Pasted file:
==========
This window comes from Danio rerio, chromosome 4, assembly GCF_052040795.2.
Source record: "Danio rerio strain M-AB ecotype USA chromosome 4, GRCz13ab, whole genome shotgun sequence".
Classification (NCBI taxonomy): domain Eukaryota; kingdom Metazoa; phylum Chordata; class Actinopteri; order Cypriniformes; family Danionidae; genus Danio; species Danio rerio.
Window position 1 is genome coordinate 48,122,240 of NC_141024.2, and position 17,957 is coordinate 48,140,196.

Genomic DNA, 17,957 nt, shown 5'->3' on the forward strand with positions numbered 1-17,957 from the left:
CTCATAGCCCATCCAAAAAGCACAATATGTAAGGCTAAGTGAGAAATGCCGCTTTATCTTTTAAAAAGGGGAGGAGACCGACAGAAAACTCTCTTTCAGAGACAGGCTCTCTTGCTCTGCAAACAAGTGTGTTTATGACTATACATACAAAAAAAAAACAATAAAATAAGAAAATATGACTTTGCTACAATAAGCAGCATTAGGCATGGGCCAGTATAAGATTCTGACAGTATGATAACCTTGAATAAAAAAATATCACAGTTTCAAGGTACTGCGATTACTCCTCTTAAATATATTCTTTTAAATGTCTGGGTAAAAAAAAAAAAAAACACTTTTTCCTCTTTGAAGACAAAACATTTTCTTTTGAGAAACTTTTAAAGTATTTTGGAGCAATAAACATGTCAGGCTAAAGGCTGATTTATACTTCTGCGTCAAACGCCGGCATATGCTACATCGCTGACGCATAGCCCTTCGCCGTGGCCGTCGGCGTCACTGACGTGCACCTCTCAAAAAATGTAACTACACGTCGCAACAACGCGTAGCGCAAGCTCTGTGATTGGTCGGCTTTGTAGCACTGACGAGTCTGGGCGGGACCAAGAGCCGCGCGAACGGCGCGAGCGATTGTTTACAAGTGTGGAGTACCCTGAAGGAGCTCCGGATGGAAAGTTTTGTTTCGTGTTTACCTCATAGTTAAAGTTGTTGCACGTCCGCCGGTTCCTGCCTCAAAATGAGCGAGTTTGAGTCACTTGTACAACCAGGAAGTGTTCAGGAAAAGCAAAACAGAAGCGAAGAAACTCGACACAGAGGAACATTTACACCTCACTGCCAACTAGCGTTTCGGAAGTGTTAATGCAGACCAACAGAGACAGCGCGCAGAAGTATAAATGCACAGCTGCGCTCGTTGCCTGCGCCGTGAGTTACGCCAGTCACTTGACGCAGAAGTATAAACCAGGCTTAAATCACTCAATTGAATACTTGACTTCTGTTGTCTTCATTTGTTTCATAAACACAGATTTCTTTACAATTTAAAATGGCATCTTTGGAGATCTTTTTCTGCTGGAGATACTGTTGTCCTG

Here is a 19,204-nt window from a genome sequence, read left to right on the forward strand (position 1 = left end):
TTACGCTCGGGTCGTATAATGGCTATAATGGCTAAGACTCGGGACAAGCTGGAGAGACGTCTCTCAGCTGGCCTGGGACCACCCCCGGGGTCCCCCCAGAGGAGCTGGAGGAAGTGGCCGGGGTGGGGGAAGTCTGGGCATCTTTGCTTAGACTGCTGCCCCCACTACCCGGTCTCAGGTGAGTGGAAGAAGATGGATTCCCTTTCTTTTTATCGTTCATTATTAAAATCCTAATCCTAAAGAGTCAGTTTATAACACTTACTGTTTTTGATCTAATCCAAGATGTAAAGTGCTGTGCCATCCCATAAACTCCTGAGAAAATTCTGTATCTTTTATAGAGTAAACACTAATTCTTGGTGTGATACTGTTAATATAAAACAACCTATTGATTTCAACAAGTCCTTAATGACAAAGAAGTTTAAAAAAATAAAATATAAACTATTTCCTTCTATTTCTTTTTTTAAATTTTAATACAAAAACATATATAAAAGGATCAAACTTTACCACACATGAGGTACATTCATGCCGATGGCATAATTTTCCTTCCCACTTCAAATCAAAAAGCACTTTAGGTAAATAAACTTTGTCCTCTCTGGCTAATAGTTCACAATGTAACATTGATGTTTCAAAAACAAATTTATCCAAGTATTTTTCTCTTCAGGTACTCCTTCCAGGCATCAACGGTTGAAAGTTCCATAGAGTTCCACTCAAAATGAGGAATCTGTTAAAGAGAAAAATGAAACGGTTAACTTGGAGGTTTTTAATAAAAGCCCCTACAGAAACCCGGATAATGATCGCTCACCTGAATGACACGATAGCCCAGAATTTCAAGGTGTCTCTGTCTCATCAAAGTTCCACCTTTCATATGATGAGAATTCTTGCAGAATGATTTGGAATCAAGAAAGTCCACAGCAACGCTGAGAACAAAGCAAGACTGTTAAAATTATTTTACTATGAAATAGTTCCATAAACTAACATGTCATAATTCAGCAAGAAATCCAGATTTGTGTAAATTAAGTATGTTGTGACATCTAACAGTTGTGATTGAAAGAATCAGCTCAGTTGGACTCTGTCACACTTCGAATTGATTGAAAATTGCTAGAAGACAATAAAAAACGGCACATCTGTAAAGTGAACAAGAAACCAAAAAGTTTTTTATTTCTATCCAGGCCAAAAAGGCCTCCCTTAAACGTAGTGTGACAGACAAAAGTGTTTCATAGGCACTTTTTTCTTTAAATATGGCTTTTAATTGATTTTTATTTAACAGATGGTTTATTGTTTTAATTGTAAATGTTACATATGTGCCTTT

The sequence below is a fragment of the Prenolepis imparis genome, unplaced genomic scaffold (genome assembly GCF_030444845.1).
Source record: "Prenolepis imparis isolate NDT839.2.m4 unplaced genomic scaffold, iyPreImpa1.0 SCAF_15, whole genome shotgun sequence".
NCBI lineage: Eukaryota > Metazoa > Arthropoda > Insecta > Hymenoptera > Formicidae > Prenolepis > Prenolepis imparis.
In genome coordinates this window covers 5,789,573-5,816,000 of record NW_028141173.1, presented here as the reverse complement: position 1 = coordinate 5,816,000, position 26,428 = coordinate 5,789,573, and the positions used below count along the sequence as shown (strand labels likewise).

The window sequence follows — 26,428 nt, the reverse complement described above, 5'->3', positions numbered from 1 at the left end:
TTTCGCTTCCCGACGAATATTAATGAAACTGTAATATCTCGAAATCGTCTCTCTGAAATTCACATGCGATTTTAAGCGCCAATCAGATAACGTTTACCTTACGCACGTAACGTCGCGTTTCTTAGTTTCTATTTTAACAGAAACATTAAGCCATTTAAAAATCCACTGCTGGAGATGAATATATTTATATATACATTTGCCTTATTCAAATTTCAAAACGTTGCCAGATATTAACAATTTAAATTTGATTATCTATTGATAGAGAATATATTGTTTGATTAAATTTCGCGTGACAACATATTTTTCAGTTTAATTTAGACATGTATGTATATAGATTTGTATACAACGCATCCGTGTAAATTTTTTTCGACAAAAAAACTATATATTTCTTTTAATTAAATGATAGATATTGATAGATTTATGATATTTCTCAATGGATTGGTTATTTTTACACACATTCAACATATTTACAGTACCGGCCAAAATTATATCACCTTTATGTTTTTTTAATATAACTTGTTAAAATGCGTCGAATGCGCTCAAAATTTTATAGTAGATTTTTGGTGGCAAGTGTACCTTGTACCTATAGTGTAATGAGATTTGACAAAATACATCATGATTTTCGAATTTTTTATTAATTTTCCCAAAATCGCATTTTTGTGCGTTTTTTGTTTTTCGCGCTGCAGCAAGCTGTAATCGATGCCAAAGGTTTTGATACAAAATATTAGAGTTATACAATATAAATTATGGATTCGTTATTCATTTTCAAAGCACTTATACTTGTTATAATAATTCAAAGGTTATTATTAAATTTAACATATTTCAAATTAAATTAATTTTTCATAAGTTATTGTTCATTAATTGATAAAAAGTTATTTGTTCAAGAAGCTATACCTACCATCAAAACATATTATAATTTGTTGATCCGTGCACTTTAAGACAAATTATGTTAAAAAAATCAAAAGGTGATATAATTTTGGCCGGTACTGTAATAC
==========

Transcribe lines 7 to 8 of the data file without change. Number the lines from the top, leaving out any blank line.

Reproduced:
Here is a 19,204-nt window from a genome sequence, read left to right on the forward strand (position 1 = left end):
TTACGCTCGGGTCGTATAATGGCTATAATGGCTAAGACTCGGGACAAGCTGGAGAGACGTCTCTCAGCTGGCCTGGGACCACCCCCGGGGTCCCCCCAGAGGAGCTGGAGGAAGTGGCCGGGGTGGGGGAAGTCTGGGCATCTTTGCTTAGACTGCTGCCCCCACTACCCGGTCTCAGGTGAGTGGAAGAAGATGGATTCCCTTTCTTTTTATCGTTCATTATTAAAATCCTAATCCTAAAGAGTCAGTTTATAACACTTACTGTTTTTGATCTAATCCAAGATGTAAAGTGCTGTGCCATCCCATAAACTCCTGAGAAAATTCTGTATCTTTTATAGAGTAAACACTAATTCTTGGTGTGATACTGTTAATATAAAACAACCTATTGATTTCAACAAGTCCTTAATGACAAAGAAGTTTAAAAAAATAAAATATAAACTATTTCCTTCTATTTCTTTTTTTAAATTTTAATACAAAAACATATATAAAAGGATCAAACTTTACCACACATGAGGTACATTCATGCCGATGGCATAATTTTCCTTCCCACTTCAAATCAAAAAGCACTTTAGGTAAATAAACTTTGTCCTCTCTGGCTAATAGTTCACAATGTAACATTGATGTTTCAAAAACAAATTTATCCAAGTATTTTTCTCTTCAGGTACTCCTTCCAGGCATCAACGGTTGAAAGTTCCATAGAGTTCCACTCAAAATGAGGAATCTGTTAAAGAGAAAAATGAAACGGTTAACTTGGAGGTTTTTAATAAAAGCCCCTACAGAAACCCGGATAATGATCGCTCACCTGAATGACACGATAGCCCAGAATTTCAAGGTGTCTCTGTCTCATCAAAGTTCCACCTTTCATATGATGAGAATTCTTGCAGAATGATTTGGAATCAAGAAAGTCCACAGCAACGCTGAGAACAAAGCAAGACTGTTAAAATTATTTTACTATGAAATAGTTCCATAAACTAACATGTCATAATTCAGCAAGAAATCCAGATTTGTGTAAATTAAGTATGTTGTGACATCTAACAGTTGTGATTGAAAGAATCAGCTCAGTTGGACTCTGTCACACTTCGAATTGATTGAAAATTGCTAGAAGACAATAAAAAACGGCACATCTGTAAAGTGAACAAGAAACCAAAAAGTTTTTTATTTCTATCCAGGCCAAAAAGGCCTCCCTTAAACGTAGTGTGACAGACAAAAGTGTTTCATAGGCACTTTTTTCTTTAAATATGGCTTTTAATTGATTTTTATTTAACAGATGGTTTATTGTTTTAATTGTAAATGTTACATATGTGCCTTT